“Akwaaba”: Being Welcomed in Ghana
by Jane Sharpe
My first impressions of Ghana were 1. The wave of the heat when getting off the plane, after leaving a Country that had known nothing worth calling summer that year; 2. The noise and apparent chaos; 3. the overwhelming hospitality of all the Ghanaians I met, from the Immigration Officers, to the taxi drivers, to my host family.
I soon got used to the heat, I warmed instantly to the locals, made many friends, and relaxed into the Ghanaian way of life. I have never felt so safe as a lone female in a capital city as in
Accra. However, as a white person, I really looked out of place, and attracted attention wherever I went, especially in the rural areas. This sometimes became tiresome if I wanted to be on my own for while.
I came to Ghana to learn about an African culture and to experience a different way of life. I thought that doing voluntary work and staying with a family would be the best means of achieving these goals, rather than just being a tourist.
The “Save the Earth Network” met my needs by providing me with a friendly family, home from home, and two different work placements: a few weeks teaching in a foster home and a week in a village on a work-camp to build a school.
I also spent a week travelling around central and southern Ghana with friends I made out whilst I was there.
Living in a family was fascinating. Everything about daily life was different from England.
The food was cooked outside on a charcoal stove. The way parents and children interacted was respectful and hierarchical, similar to a few generations ago in England.
Sunrise and sunset determined people’s sleeping patterns. I soon got used to waking up at 5:30 am every day. In Africa, the sun sets very fast. It’s almost like a light going off. Dusk does not exist.
Ghanaian food took some getting used to, but after I week or so I loved it. The vegetables and fruit are deliciously fresh, and sometimes hours are spent in preparing meals. There are many dough-like dishes (e.g.. banku and fufu), spicy fish stews, and sometimes chicken or goat.
At the foster home, there were two outdoor classrooms where I tried teach between 20 and 30 children of primary school age who had an attention spans of about two minutes. I used songs and games, pictures and actions, but it was very difficult to even get them to be quiet. When the school holidays started, we had more informal activities, and I took my flute to play along with their drums. The children were adorable.
The important thing was to give them love and attention.
My week in the village was a very different experience altogether. There was no electricity, people lived in mud huts, they got their water from the ground, they cooked on open fires, and there were animals everywhere. The village was called Timber Nkwanta, named after the junction where they collected timber felled from the surrounding hills. It was a beautiful place. I especially liked looking at the stars and the fire flies at night.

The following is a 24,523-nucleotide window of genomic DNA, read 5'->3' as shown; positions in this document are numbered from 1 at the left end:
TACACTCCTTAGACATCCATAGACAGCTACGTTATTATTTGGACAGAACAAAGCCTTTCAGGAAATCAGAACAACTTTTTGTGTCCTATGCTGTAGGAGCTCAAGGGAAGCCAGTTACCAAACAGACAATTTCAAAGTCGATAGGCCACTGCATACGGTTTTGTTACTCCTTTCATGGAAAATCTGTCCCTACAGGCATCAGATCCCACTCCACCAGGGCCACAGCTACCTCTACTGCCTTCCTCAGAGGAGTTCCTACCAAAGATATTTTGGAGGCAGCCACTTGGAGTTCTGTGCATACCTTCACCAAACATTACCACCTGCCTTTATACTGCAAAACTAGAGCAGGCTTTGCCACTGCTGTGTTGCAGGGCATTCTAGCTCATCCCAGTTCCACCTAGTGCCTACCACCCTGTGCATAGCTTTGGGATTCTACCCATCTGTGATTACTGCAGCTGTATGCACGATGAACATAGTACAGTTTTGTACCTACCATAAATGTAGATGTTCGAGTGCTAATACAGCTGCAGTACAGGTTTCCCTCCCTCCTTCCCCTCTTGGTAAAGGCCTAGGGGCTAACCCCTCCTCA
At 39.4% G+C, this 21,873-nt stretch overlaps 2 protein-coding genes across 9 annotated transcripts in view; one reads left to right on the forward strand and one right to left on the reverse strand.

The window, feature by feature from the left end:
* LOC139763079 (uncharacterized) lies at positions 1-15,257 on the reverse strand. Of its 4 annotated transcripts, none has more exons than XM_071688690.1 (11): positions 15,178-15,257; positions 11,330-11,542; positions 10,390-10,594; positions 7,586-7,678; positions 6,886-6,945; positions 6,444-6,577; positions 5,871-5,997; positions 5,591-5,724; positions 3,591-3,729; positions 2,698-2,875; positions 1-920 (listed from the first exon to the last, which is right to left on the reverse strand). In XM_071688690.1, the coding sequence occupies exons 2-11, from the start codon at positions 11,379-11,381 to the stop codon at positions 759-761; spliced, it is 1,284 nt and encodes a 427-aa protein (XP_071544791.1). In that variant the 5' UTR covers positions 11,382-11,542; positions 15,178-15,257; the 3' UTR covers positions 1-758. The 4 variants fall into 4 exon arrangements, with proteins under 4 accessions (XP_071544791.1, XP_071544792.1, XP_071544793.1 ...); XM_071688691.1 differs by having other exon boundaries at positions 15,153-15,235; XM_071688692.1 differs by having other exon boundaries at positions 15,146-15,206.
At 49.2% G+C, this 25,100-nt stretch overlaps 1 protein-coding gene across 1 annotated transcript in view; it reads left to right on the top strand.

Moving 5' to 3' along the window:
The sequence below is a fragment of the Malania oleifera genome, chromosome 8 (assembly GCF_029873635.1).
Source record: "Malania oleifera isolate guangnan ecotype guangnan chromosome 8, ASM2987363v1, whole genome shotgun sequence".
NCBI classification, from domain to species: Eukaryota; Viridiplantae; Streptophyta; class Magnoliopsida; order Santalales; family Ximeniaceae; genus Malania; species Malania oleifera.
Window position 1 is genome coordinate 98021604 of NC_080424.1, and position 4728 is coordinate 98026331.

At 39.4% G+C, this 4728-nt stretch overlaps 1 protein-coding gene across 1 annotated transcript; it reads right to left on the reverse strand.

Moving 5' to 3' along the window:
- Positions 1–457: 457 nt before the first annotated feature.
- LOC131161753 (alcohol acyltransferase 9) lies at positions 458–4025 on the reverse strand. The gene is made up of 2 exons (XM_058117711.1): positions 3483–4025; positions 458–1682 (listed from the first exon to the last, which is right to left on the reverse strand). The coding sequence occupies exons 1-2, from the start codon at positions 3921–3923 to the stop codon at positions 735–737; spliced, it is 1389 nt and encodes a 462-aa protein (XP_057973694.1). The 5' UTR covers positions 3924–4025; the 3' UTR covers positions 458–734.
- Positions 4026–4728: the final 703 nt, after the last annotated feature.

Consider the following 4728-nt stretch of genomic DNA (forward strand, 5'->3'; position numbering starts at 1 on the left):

More Rest than Work
I went to the work-camp expecting to work. However, there was more rest than work because the villagers were not ready, because it was Sunday, because people were not feeling well, because we’d run out of materials, etc. I was glad to have time to relax, but was also glad I had a radio, a book and my diary.
It was interesting to meet the chief of the village, who explained to me about the future plans for the area. He was hoping to get funding for solar power for the whole village, and he had just been on a training course to start a HIV and AIDS prevention campaign. When we did eventually work, I learnt a few skills in brick laying. I think the men were reluctant to let a girl, especially a white girl, do manual work, but they let me have a go at everything, from mixing the concrete to using the trowel on the wall. It was good fun.
One night after work, we walked for an hour down to the nearest drinking spot at the junction. There was a disco going on under the palm leaf shelters. It seemed like everyone there wanted me to dance with them. They wanted to make me feel welcome, and to see how white people danced.
After I’d got back from the work-camp, a guy I knew from the foster home called Clement offered to take me travelling. In fact, there were many people who wanted to take me to their home town, or to see their parents. Clement and I stayed at his university, where I had a room in the halls of residence. It was great to have a chance to meet many of people my age, and to find out about their way of life.
I think Ghanaian students take their studies a lot more seriously than British ones, and they drink much less! Other places I visited were Kakum National Park (rainforest), Cape Coast, where I learnt about the history of the slave trade, and Kumasi, which has the largest market in West Africa.
Now that I’m home, I’m missing the Ghanaian people: the way they held my hand whilst they’re talking to me; the way they called me “sister”, or Ama – my Ghanaian name; their hospitality and their laughter. I’m also missing the slower, uncomplicated pace of life and am craving fresh food. I would recommend Ghana to anyone interested in going to Africa. Go for as long as possible, as the cultural differences take much time to unravel. Even after 6 weeks I found that I was only understanding things at a superficial level, and there were many more layers that I was oblivious to.
is a volunteer who lives in Newcastle upon Tyne, UK Read more GoNOMAD stories about Ghana:
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